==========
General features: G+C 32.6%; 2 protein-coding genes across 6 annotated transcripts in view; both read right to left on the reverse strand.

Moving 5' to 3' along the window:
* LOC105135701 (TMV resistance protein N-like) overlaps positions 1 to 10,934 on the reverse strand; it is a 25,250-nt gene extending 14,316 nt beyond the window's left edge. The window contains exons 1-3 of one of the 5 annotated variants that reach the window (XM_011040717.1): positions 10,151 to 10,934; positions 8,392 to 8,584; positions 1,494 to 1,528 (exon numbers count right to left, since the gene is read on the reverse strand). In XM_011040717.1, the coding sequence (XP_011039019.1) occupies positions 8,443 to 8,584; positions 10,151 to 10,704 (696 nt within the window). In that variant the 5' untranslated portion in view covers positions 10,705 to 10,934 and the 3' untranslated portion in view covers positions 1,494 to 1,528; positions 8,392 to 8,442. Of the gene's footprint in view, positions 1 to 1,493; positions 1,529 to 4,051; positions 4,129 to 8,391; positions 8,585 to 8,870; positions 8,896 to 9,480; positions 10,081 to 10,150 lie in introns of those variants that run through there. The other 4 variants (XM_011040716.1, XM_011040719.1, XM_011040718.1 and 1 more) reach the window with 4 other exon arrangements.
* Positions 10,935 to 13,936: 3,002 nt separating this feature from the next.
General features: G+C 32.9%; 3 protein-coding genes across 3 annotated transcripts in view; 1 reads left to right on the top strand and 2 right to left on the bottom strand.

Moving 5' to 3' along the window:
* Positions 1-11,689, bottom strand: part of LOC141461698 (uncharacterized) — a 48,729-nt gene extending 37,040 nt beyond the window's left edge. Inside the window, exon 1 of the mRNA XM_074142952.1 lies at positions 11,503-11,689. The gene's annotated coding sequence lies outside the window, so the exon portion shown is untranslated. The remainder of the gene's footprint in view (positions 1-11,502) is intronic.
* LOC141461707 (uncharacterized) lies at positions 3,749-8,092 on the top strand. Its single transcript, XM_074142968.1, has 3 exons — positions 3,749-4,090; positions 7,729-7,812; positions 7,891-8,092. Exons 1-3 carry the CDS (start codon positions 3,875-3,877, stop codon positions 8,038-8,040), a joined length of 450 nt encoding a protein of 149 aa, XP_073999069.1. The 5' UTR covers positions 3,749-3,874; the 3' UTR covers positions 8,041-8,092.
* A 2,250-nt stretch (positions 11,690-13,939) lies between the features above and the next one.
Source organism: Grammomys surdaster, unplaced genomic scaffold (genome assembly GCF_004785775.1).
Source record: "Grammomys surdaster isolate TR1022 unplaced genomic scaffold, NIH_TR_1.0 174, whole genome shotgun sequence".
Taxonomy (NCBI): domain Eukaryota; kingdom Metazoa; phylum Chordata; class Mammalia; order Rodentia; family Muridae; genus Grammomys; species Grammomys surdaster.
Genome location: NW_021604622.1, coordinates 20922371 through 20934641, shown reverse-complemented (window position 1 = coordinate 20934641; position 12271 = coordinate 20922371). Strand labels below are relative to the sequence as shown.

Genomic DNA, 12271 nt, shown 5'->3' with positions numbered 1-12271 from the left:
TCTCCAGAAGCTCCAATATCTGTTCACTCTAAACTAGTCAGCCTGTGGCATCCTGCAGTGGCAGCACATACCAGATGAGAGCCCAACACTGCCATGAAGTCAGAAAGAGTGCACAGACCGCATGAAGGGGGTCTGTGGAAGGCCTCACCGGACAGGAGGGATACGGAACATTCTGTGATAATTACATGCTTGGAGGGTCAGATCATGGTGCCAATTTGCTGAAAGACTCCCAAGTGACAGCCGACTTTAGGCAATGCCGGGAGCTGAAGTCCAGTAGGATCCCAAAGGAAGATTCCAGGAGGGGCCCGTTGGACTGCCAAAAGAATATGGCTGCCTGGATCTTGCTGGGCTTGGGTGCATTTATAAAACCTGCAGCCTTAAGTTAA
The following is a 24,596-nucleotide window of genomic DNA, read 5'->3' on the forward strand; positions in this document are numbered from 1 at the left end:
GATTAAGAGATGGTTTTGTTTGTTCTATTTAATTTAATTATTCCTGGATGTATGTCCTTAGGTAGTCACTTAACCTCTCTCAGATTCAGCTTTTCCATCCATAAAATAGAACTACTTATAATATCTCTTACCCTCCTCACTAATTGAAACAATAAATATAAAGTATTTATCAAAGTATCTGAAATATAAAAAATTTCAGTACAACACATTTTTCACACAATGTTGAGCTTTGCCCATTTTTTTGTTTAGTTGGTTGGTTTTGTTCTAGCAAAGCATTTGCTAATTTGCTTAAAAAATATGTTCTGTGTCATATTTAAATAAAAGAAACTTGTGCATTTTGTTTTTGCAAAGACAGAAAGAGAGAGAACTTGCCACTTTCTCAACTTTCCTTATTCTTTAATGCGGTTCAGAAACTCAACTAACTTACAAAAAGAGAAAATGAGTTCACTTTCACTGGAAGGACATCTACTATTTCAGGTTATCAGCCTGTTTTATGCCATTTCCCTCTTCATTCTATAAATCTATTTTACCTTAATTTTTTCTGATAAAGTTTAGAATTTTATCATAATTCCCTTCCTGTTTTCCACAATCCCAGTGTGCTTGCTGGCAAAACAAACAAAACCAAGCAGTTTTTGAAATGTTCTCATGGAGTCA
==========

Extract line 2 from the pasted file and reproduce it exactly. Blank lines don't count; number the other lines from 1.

Moving 5' to 3' along the window: